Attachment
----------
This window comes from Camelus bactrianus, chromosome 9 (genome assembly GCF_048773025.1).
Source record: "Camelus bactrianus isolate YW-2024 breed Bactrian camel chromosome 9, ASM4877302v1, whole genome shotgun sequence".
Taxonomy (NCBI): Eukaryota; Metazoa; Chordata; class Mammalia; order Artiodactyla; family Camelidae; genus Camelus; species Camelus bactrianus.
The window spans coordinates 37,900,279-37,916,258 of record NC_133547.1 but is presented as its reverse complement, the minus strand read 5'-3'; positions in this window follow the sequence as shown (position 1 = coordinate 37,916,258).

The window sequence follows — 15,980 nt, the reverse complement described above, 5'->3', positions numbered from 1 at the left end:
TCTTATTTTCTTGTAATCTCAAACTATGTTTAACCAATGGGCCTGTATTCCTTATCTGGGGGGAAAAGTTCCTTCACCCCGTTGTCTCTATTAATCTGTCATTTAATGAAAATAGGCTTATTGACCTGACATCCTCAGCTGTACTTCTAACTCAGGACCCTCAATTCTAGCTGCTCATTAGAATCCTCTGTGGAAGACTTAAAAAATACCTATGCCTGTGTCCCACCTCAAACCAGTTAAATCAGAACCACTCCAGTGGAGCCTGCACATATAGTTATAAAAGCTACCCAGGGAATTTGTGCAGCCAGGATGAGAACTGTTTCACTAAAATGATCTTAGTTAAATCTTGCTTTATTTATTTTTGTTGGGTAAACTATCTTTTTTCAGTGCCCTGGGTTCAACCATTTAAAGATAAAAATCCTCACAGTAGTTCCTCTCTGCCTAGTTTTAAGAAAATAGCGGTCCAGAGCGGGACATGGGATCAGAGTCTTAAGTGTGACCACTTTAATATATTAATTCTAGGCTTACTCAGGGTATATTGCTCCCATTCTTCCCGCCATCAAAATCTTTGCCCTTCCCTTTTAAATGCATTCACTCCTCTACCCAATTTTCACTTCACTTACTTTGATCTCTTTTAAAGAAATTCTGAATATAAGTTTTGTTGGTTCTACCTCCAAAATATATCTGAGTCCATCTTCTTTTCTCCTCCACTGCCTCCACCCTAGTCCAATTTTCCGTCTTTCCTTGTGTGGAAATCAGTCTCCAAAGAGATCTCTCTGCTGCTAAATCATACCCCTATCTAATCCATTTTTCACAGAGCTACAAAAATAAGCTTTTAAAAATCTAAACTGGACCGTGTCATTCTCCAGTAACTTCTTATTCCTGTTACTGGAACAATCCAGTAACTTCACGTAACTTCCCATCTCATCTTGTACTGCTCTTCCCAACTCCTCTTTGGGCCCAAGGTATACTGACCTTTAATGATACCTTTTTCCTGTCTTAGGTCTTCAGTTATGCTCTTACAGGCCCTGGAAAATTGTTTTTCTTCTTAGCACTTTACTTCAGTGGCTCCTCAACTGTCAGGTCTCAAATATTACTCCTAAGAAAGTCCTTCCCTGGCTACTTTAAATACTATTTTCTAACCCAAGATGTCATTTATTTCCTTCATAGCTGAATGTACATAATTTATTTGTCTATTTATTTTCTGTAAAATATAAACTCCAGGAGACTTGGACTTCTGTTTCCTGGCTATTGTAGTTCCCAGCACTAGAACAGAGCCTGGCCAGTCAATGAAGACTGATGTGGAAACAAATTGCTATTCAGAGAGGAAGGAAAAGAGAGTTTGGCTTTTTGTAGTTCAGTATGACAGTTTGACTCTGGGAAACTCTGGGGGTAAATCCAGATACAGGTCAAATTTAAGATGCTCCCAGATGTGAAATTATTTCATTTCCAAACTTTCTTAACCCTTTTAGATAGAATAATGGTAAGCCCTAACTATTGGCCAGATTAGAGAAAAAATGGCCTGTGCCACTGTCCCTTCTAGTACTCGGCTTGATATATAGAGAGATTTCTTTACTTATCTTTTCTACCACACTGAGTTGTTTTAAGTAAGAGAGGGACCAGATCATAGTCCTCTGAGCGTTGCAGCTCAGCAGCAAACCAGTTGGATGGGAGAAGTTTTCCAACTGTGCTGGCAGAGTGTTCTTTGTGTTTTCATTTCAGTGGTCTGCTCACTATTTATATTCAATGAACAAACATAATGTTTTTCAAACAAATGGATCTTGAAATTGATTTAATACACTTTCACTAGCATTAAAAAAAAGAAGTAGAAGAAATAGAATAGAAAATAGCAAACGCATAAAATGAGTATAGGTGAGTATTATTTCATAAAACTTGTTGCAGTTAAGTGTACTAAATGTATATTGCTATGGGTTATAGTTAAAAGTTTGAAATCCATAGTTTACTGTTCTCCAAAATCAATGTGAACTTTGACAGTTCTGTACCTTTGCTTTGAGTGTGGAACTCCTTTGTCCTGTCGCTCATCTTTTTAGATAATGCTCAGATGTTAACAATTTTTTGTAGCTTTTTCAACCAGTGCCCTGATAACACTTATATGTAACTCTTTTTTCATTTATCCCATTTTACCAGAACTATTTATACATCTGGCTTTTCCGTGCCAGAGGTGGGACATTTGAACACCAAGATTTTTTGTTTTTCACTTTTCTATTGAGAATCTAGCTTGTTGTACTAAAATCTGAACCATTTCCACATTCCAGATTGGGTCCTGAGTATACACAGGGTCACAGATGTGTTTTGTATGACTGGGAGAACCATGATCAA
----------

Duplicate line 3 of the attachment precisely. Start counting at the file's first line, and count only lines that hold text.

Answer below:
Taxonomy (NCBI): Eukaryota; Metazoa; Chordata; class Mammalia; order Artiodactyla; family Camelidae; genus Camelus; species Camelus bactrianus.